Most U.S. consumers remain unsettled about the economy and cautious about returning to the workplace amid the lingering coronavirus pandemic, according to a survey by IBM’s Institute for Business Value, released earlier this week. The ongoing survey polled 7,000 Americans in July and found that most were more concerned about health, safety, and the economy than they were in June—and that shifting attitudes are leading to permanent changes in the way people live and work.
“... consumer attitudes continue to shift as the effects of the virus fluctuate around the country, and consumers are preparing themselves for more permanent changes in behavior,” Jesus Mantas, senior managing partner, IBM Services, said in a statement announcing the survey results. “These new behaviors define the new preferences that business leaders need to be able to deliver to meet consumers where they are. This is no longer a question of competitive advantage, it’s a matter of business survival.”
The July survey found that Covid-19 has made most Americans more concerned about their health and safety in general—72% said they are concerned about those issues, compared to 68% who said so in June. The survey also found that most are concerned about a “second wave” of Covid-19 later this year—again, 72% said so in July, compared to 65% in June. What’s more, 66% said they expect to see more global pandemic-like events in the future, compared with 60% who felt that way in June.
The result is a population that is increasingly comfortable working remotely and that expects clearly communicated safety protocols to be in place when they do return to the workplace. Employment-related results showed that:
84% of respondents said that when they can return to work, they would still like to work remotely at least occasionally, up 3% from what they said in June.
A growing majority also said they want employers to take “clear and active measures” to protect them from exposure to the virus when they return to the workplace, while also providing flexibility to help “ensure mental health and well-being.”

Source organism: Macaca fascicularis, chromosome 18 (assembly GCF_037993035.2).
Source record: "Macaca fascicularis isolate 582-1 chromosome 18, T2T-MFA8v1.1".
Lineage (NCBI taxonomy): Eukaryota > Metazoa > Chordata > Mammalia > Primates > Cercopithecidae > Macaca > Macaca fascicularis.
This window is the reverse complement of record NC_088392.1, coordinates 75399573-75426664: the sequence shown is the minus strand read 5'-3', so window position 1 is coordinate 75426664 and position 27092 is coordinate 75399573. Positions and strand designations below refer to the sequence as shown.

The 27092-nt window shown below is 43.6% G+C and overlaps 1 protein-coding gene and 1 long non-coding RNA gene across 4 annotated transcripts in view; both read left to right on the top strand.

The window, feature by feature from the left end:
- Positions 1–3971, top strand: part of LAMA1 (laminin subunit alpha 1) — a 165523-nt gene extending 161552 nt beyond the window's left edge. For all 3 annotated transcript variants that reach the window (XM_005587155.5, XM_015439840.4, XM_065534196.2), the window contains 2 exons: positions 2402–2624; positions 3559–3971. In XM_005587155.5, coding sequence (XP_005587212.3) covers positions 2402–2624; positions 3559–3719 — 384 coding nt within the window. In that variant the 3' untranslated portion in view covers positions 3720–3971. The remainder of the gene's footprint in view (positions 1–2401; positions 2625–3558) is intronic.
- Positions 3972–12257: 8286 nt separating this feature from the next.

63% said there needs to be clear communication from employers about what is being done to sanitize the workplace (up from 54% in June), and 58% said employers should maintain social distancing protocols in the workplace (up from 49% in June).
41% said they feel strongly that their employer should provide special accommodations for individuals to address childcare needs—up 6 percentage points from June.
Other survey results point to an increasingly cautious American public nearly five months into the pandemic: 35% of respondents said they don’t plan on going to shopping centers or malls this year (compared to 27% in June); 66% said they would not visit an amusement park (up from 59% in June); and 64% said they won’t attend a live sporting event this year, up from 55% in June. There was a slight increase in dining out, however: 27% of respondents said they had already visited restaurants and bars in July, up from 21% in June.
In addition, just 13% of consumers said they think the economy will bounce back to where it was prior to Covid-19, down 3% from June.
The IBV said it has surveyed more than 54,000 U.S. consumers since April and plans to continue polling the public on these topics and more in the months ahead.
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